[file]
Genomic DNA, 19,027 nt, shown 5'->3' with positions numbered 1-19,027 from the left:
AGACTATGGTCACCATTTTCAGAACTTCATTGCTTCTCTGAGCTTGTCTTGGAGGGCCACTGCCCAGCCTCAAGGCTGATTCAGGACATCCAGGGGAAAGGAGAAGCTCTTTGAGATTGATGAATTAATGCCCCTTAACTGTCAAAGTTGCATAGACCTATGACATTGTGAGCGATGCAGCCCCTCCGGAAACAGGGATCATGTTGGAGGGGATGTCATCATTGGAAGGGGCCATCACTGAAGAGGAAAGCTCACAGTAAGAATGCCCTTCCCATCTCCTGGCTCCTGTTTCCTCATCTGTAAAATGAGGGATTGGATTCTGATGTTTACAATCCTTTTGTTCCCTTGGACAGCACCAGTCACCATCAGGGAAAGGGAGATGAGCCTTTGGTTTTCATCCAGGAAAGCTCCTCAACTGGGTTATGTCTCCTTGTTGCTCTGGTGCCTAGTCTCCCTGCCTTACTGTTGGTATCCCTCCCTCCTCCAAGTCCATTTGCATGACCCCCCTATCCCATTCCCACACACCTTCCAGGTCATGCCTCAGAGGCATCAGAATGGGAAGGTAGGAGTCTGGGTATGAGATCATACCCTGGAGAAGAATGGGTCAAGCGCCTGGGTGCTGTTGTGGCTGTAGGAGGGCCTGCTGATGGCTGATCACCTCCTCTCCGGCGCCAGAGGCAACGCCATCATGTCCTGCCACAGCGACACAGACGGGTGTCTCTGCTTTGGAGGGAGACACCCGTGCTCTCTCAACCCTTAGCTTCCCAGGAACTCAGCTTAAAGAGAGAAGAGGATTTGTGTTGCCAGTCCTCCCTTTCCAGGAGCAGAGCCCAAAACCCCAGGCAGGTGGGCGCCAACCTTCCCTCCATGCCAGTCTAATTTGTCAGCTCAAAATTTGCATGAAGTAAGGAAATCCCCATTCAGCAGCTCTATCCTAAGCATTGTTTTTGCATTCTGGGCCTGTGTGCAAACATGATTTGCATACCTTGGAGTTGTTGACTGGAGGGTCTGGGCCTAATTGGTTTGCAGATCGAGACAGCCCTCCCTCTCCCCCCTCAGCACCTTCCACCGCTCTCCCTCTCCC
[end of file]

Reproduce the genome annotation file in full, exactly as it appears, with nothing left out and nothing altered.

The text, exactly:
Genomic DNA, 19,027 nt, shown 5'->3' with positions numbered 1-19,027 from the left:
AGACTATGGTCACCATTTTCAGAACTTCATTGCTTCTCTGAGCTTGTCTTGGAGGGCCACTGCCCAGCCTCAAGGCTGATTCAGGACATCCAGGGGAAAGGAGAAGCTCTTTGAGATTGATGAATTAATGCCCCTTAACTGTCAAAGTTGCATAGACCTATGACATTGTGAGCGATGCAGCCCCTCCGGAAACAGGGATCATGTTGGAGGGGATGTCATCATTGGAAGGGGCCATCACTGAAGAGGAAAGCTCACAGTAAGAATGCCCTTCCCATCTCCTGGCTCCTGTTTCCTCATCTGTAAAATGAGGGATTGGATTCTGATGTTTACAATCCTTTTGTTCCCTTGGACAGCACCAGTCACCATCAGGGAAAGGGAGATGAGCCTTTGGTTTTCATCCAGGAAAGCTCCTCAACTGGGTTATGTCTCCTTGTTGCTCTGGTGCCTAGTCTCCCTGCCTTACTGTTGGTATCCCTCCCTCCTCCAAGTCCATTTGCATGACCCCCCTATCCCATTCCCACACACCTTCCAGGTCATGCCTCAGAGGCATCAGAATGGGAAGGTAGGAGTCTGGGTATGAGATCATACCCTGGAGAAGAATGGGTCAAGCGCCTGGGTGCTGTTGTGGCTGTAGGAGGGCCTGCTGATGGCTGATCACCTCCTCTCCGGCGCCAGAGGCAACGCCATCATGTCCTGCCACAGCGACACAGACGGGTGTCTCTGCTTTGGAGGGAGACACCCGTGCTCTCTCAACCCTTAGCTTCCCAGGAACTCAGCTTAAAGAGAGAAGAGGATTTGTGTTGCCAGTCCTCCCTTTCCAGGAGCAGAGCCCAAAACCCCAGGCAGGTGGGCGCCAACCTTCCCTCCATGCCAGTCTAATTTGTCAGCTCAAAATTTGCATGAAGTAAGGAAATCCCCATTCAGCAGCTCTATCCTAAGCATTGTTTTTGCATTCTGGGCCTGTGTGCAAACATGATTTGCATACCTTGGAGTTGTTGACTGGAGGGTCTGGGCCTAATTGGTTTGCAGATCGAGACAGCCCTCCCTCTCCCCCCTCAGCACCTTCCACCGCTCTCCCTCTCCC